13.1.3. Was there only one version of the Qur’an?
The promotional claim that there has been only one version of the Qur’an also has no footing in historical evidence. On the contrary, what we know from Islamic sources for sure is that we didn’t have “only” one version but rather we used to have seven. These versions are known as “ahruf” ‒ or letters of the alphabet. The exact meaning of “ahruf” in this context is unclear and it is translated in several different ways (modes, styles, variations and so on), but it is generally agreed that they refer to different versions with different content or at least different phrasing. Those seven were so different that some of Mohammed's companions didn’t even recognise them as being from the Qur’an. Bukhari writes about an altercation between Umar ibn al-Khattab and Hisham bin Hakim during Mohammed’s lifetime. Hisham was reading a chapter of the Qur’an; Umar said:
Those ways were so different that Umar was about to attack Hisham because what he was reading was unrecognisable compared to the Qur’an he had learned.
Bukhari relates that Mohammed further confirmed the seven varieties as he described how the angel Gabriel taught him each one in turn.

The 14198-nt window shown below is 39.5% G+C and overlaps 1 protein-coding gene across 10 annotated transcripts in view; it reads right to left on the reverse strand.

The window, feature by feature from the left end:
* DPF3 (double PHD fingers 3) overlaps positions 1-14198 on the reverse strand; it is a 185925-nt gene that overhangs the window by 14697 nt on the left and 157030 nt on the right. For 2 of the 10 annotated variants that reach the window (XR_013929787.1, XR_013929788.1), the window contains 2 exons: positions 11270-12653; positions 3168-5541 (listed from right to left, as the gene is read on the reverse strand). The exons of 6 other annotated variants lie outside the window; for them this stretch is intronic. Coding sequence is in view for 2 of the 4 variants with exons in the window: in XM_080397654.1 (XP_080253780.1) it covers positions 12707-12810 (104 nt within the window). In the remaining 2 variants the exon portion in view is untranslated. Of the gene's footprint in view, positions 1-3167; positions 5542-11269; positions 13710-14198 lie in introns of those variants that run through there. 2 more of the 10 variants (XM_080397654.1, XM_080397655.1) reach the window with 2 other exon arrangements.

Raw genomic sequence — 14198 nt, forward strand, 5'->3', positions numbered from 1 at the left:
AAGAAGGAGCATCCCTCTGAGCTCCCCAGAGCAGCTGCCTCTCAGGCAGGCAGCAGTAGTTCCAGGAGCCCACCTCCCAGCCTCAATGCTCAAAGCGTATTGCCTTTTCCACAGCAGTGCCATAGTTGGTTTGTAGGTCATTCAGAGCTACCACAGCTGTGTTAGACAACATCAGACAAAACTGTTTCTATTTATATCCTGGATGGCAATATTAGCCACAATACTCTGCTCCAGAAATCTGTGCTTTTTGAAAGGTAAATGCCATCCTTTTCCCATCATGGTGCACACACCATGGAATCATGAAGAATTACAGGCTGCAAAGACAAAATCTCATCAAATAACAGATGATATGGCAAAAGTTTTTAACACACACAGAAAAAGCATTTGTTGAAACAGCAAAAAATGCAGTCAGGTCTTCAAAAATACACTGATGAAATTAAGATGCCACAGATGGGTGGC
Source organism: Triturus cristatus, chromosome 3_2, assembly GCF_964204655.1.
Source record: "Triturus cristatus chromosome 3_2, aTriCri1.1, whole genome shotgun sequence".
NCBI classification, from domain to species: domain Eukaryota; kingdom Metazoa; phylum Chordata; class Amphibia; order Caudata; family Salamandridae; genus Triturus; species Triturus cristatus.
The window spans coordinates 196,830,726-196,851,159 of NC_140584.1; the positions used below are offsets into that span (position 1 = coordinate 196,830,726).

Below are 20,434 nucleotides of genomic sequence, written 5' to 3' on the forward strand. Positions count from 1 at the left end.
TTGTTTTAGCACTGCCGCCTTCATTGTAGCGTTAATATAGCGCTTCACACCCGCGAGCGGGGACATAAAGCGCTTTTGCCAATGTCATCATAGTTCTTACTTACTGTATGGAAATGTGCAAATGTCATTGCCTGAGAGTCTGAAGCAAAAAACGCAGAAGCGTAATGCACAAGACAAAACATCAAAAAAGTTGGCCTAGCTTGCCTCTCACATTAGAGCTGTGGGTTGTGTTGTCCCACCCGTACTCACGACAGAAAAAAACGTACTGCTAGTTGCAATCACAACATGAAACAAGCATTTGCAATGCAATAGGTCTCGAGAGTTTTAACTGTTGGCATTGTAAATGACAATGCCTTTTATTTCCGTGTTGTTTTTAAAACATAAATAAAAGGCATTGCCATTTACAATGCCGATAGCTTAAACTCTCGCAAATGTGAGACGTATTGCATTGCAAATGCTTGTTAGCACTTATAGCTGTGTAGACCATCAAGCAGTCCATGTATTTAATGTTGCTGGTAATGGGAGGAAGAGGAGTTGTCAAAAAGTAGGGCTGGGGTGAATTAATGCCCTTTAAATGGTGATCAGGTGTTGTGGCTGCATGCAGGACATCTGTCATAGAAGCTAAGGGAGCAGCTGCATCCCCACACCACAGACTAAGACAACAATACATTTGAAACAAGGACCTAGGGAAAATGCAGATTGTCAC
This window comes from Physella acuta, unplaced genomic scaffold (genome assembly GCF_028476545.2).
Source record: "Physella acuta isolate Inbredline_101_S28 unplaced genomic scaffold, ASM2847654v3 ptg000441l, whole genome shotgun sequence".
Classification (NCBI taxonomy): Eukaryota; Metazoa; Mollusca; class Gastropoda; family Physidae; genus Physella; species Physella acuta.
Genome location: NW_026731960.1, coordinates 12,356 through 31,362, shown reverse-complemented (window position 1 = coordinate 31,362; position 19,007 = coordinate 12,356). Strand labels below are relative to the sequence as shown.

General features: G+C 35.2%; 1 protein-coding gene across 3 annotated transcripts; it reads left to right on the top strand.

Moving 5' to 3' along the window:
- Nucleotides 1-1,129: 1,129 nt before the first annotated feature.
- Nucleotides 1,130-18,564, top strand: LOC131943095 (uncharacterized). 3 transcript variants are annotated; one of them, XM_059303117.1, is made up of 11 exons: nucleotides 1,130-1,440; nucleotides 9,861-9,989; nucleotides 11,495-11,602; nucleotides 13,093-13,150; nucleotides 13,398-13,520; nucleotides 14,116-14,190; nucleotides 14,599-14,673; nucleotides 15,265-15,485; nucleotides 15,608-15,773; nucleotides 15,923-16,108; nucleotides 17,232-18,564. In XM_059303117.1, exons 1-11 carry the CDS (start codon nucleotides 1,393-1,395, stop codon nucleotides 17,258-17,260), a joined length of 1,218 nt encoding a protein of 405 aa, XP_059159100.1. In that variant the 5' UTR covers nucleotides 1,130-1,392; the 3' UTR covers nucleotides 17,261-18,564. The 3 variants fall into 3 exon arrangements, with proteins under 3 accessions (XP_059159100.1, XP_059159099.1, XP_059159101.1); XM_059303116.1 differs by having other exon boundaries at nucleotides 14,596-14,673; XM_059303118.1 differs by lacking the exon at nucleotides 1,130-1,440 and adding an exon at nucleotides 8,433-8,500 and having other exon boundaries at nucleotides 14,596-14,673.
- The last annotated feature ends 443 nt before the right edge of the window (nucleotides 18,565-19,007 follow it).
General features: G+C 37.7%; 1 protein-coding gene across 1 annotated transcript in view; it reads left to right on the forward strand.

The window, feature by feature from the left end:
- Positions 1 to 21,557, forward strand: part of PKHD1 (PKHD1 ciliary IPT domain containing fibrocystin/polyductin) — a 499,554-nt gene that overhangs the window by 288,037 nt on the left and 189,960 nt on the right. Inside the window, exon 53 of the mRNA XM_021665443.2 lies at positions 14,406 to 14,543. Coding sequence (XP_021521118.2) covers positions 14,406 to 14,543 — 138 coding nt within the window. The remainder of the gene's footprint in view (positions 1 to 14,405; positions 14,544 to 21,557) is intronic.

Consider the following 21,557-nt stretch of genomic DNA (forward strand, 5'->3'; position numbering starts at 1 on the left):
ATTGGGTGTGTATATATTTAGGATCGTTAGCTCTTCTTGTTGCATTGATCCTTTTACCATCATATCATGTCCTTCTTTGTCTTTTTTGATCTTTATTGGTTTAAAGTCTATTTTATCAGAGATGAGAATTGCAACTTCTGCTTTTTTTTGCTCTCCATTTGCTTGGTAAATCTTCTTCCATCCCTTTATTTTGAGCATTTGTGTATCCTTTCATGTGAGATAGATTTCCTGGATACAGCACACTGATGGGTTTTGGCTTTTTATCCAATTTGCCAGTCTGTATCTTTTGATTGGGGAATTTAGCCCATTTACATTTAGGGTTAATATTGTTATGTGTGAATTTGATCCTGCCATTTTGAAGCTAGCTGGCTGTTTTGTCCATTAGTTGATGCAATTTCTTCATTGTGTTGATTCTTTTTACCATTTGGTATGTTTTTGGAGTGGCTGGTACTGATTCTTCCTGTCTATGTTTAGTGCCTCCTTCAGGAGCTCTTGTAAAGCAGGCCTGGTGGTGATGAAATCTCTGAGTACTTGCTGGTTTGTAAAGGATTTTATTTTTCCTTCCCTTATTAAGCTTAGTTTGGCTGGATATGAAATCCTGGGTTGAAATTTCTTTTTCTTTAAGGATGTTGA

So at one time, there were indeed more than one version of the Qur’an approved by Mohammed. However, during the rule of the Caliph Uthman (third successor to Mohammed), the difference in readings caused such trouble among the people that he ordered that every written version of the Qur’an or part thereof be collected; he approved the version closest to the dialect of Mohammed’s tribe, the Quraysh, and ordered that all the others be burned. Copies were made of this single version and distributed throughout the Muslim communities. Thus at best only one of the seven original varieties remained.
But then today ‒ despite there having been only one version surviving at the time of Uthman ‒ we once more have different editions. Muslims are told these differences are merely in the style of reading, yet in many cases the variant adds or omits words or changes the words to mean exactly the opposite of each other.
For example, there are two different readings of Qur’an 19:19. In some places, this verse says:
قَالَ إِنَّمَا أَنَا رَسُولُ رَبِّكِ لِأَهَب لَكِ غُلَامًا زَكِيًّا
Other versions have changed one letter and the verse reads:
قَالَ إِنَّمَا أَنَا رَسُولُ رَبِّكِ لِيَهَب لَكِ غُلَامًا زَكِيًّا
This change of only one letter changes the giver from the angel to Allah.
Or in Qur’an 30:2 we have the word غُلِبَت “ghulibati,” meaning “have been defeated;” in other readings it is written غَلَبَتِ “ghalabati” which means “have been victorious.” Just changing a vowel changes the meaning completely.
Another example is Qur’an 40:20. Some readings have “AW An” (meaning: OR that), whereas other readings have “WA An” (meaning: AND that).
There are many more such examples. For a fuller discussion see Keith Small’s Textual Criticism and Qur’an Manuscripts.